Malika Warrior Queen Volume One
Malika–Warrior Queen is a suspense-filled graphic novel that tells the story of trials, travails, and triumphs of a fictional sixteenth-century African Queen, Malika (MA-LIE-KAH), and her Empire, Azzaz. The story is inspired by the history of the great African Empires and Civilizations of the Yoruba, Igbo, Hausa, Kanuri, Mandara, Nupe, Mande, and Kongo. The fictional Azzaz empire encompassed most of what is now Nigeria, and its friends and foes spread across West and Central Africa and as far as East Asia. Authored by award-winning Nigerian filmmaker, author, and entrepreneur, Roye Okupe, in collaboration with fellow Nigerian creatives–Chima Kalu and Raphael Kazeem, this is the first of a two-part graphic novel featuring a female super-hero under the imprints of Dark Horse Books.
A princess by birth, Malika used her wits and will to transform the divided kingdom she inherited into an empire and became Queen Malika of Azzaz. She achieved this feat by defeating her aggressive neighbor, Songhai Empire (named after a historical fifteenth- and sixteenth-century empire in West Africa), and other foes. A brilliant war strategist and dazzling warrior, she was also a visionary and compassionate leader. Her military credentials and political sagacity remind us of those warrior-rulers of the sixteenth- through early seventeenth-century West Africa. But they were not all men. There were also women among them, and none was as famous as Queen Amina, who ruled the Hausa city-state of Zazzau ca. 1576-1610. This novel is inspired by the exploits of Queen Amina, on whom the character of Queen Malika is modeled. The fictional empire comprised six regions: Azzaz, the center of power, and five provinces: Fon, Kano, Bornu, Mandara, and Nupe.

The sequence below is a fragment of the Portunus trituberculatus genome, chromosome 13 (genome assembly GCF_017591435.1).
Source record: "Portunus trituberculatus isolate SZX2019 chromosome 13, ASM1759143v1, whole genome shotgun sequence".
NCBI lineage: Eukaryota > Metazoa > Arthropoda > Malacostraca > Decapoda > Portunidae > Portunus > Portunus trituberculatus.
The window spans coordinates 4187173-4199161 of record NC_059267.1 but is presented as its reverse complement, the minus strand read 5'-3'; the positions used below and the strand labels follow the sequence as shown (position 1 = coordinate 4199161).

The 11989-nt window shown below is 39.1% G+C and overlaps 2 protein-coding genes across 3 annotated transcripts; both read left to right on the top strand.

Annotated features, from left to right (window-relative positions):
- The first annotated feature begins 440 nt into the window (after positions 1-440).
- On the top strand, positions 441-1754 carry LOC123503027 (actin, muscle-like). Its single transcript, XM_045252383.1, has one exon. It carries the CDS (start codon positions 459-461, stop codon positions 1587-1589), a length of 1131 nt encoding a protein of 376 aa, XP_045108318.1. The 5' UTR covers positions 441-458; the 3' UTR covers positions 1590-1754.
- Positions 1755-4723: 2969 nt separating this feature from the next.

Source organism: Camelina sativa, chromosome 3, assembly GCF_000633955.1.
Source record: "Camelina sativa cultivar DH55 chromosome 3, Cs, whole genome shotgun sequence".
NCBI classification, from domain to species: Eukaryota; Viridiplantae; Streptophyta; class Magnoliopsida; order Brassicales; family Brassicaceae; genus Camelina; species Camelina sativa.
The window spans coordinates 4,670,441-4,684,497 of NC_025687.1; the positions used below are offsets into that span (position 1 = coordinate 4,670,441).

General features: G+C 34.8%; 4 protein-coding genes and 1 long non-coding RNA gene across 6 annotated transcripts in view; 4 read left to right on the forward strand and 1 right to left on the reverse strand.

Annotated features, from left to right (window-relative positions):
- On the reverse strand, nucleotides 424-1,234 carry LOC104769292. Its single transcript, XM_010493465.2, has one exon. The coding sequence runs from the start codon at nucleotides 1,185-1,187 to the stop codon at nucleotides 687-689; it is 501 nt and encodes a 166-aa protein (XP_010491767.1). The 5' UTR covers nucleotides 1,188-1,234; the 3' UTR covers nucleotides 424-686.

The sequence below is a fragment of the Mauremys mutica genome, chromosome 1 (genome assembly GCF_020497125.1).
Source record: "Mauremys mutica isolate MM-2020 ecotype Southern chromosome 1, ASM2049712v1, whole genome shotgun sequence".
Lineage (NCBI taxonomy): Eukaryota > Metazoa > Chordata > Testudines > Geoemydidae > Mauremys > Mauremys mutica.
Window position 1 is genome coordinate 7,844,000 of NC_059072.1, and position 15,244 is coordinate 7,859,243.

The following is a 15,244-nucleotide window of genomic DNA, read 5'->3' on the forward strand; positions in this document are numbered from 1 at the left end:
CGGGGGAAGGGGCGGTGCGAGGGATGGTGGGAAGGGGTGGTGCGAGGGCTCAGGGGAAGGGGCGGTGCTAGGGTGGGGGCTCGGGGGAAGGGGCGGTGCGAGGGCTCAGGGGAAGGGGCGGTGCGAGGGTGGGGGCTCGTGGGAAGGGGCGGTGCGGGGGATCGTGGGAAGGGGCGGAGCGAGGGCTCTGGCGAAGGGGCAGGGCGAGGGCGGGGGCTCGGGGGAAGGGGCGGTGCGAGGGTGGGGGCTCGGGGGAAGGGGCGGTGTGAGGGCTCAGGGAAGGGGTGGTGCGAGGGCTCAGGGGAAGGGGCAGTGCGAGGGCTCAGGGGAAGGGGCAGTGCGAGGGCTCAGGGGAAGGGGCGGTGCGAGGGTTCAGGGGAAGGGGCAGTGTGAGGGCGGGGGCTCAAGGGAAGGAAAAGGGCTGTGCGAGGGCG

The 328+ page novel is divided into eleven chapters, with extras that explain the book’s characters, costumes, contexts, and the creative process. The story is dominated by Malika’s unwavering determination to maintain her authority and the independence of Azzaz in the face of external aggression, internal rebellion from a wing of the army, and insubordination and intrigue by the all-male provincial leaders—the Council of Five. The source of the external aggression was a renegade Ming Dynasty military general. General Cheng and his army of thousands of soldiers were sent on a mission of friendship, spying, and collaboration to the island Kingdom of Atala. But the General went against his emperor’s charge. He wanted to take Atala for himself, and he mounted aggression against the kingdom. Going against the advice of the Council of Five and her mentor and Chief Adviser, Abdul-Nasser, Queen Malika gave the king of Atala (Bass Kazaar) military support. The two also fell in love, although they kept the affair a secret. Her hardened stance to support a neighbor in need and protect her empire’s autonomy invited the wrath of General Cheng and the disaffection of the Council of Five. They all plotted to dethrone and replace Malika with her estranged sister, Nadia.